Aug 14 2014

Will subprime auto loans ignite another credit crisis? Fed reports $101 billion in new auto loans between April and June with a sizable portion being in the form of subprime debt.

Buying a car is a big deal given that the sticker price of an automobile is close to the annual per capita income of an American worker. The average car in the US now costs $31,000. That is a healthy amount of money for a regular working person. Since incomes have gone stagnant for well […]

Sep 17 2012

100 million credit card accounts are gone since 2008 – Credit card balances decline by 22 percent since their 2008 peak.

Credit cards have been used as a lifeline and a way to live beyond one’s means in the United States for many years.  Yet the current environment of deleveraging is hitting credit cards hard.  The outstanding balance on credit card debt has reached a level last seen over a decade ago.  This is positive since […]

My Budget 360

Enter your email address to receive updates from My Budget 360:

100% Private & Spam Free.

 


Subscribe in a reader

 

Popular – All Time


  • 1. How much does the Average American Make? Breaking Down the U.S. Household Income Numbers.
  • 2. Top 1 Percent Control 42 Percent of Financial Wealth in the U.S. – How Average Americans are Lured into Debt Servitude by Promises of Mega Wealth.
  • 3. Is college worth the money and debt? The cost of college has increased by 11x since 1980 while inflation overall has increased by 3x. Diluting education with for-profits. and saddling millions with debt.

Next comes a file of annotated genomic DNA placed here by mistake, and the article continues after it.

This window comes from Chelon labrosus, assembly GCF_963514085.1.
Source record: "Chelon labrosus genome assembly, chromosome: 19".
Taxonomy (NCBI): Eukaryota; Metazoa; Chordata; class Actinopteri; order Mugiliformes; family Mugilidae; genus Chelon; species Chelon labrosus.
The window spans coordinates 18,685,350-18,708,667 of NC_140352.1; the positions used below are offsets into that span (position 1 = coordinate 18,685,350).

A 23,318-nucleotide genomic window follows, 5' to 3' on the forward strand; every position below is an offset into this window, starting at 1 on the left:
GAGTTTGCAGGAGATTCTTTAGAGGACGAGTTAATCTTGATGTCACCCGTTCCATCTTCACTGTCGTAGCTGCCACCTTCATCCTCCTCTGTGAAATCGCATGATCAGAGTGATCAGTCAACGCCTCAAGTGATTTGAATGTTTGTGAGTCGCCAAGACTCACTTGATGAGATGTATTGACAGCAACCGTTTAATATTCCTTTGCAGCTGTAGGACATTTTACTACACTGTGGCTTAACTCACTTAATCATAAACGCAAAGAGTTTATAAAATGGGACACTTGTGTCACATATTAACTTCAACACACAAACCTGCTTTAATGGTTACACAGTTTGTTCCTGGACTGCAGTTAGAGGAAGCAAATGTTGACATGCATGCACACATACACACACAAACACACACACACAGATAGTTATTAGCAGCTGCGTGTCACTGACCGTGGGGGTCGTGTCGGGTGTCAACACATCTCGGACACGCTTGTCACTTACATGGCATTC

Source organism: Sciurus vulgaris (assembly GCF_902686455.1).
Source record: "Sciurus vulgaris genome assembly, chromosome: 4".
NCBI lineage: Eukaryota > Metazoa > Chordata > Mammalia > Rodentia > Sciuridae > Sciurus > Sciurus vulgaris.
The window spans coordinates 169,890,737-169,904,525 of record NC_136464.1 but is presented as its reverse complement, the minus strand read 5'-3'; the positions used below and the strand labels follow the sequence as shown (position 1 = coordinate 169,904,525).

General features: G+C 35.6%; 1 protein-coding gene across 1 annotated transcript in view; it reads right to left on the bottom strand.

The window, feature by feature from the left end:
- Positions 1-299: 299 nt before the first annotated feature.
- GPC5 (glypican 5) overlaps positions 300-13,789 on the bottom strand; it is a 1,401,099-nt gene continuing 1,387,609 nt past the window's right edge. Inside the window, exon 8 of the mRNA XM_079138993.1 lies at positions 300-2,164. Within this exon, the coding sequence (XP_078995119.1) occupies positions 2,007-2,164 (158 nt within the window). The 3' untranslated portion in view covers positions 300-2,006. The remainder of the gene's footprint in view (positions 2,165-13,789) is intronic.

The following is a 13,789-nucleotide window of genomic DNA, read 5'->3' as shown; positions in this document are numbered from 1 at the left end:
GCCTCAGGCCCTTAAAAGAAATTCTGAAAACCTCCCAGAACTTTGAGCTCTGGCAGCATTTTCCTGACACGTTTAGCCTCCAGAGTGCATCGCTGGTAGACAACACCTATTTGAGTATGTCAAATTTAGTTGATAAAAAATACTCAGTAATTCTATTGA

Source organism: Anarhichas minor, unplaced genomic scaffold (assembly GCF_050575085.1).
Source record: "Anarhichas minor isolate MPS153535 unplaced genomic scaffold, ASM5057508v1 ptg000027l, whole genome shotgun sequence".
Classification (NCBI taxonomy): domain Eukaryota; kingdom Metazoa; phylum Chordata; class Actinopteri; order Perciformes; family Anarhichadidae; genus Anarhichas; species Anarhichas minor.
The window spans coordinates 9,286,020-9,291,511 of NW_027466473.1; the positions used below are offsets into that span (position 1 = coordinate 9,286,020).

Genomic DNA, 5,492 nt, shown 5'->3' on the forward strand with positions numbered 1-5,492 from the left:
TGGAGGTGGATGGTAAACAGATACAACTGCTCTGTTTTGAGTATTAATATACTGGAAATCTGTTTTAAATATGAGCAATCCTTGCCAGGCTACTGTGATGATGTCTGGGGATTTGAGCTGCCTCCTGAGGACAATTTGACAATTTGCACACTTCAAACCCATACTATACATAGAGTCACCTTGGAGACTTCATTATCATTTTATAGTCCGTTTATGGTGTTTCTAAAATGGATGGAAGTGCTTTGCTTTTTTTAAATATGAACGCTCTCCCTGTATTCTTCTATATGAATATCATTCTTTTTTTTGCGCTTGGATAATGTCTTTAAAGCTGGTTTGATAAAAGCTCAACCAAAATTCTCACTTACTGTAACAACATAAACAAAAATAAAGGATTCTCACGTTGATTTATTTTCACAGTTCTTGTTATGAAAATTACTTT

• 4. The Perfect $46,000 Budget: Learning to Live in California for Under $50,000.
  • 5. Family Budget: How to go Broke on $100,000 a year. Why the Middle Class has a hard time Living in Expensive Urban Areas.
  • 6. Lining up at Midnight at Wal-Mart to buy Food is part of the new Recovery. Banks offering Mattress Interest Rates. The Invisible Recovery Outside of Wall Street.
  • 7. You Cannot Afford a $350,000 Home with a $75,000 Household Income!
  • 8. Crisis of generations – younger Americans moving back home in large numbers. Student loan default rates surging largely due to for-profit college expansion.
  • 9. The next massive debt bubble to crush the economy – 10 charts examining the upcoming implosion of the student loan market. $1 trillion in student loans and defaults sharply increasing.
  • 10. Welcome to the new model of retirement. No retirement. In 1983 over 60 percent of American workers had some kind of defined-benefit plan. Today less than 20 percent have access to a plan and the majority of retired Americans largely rely on Social Security as their de facto retirement plan.
  • Categories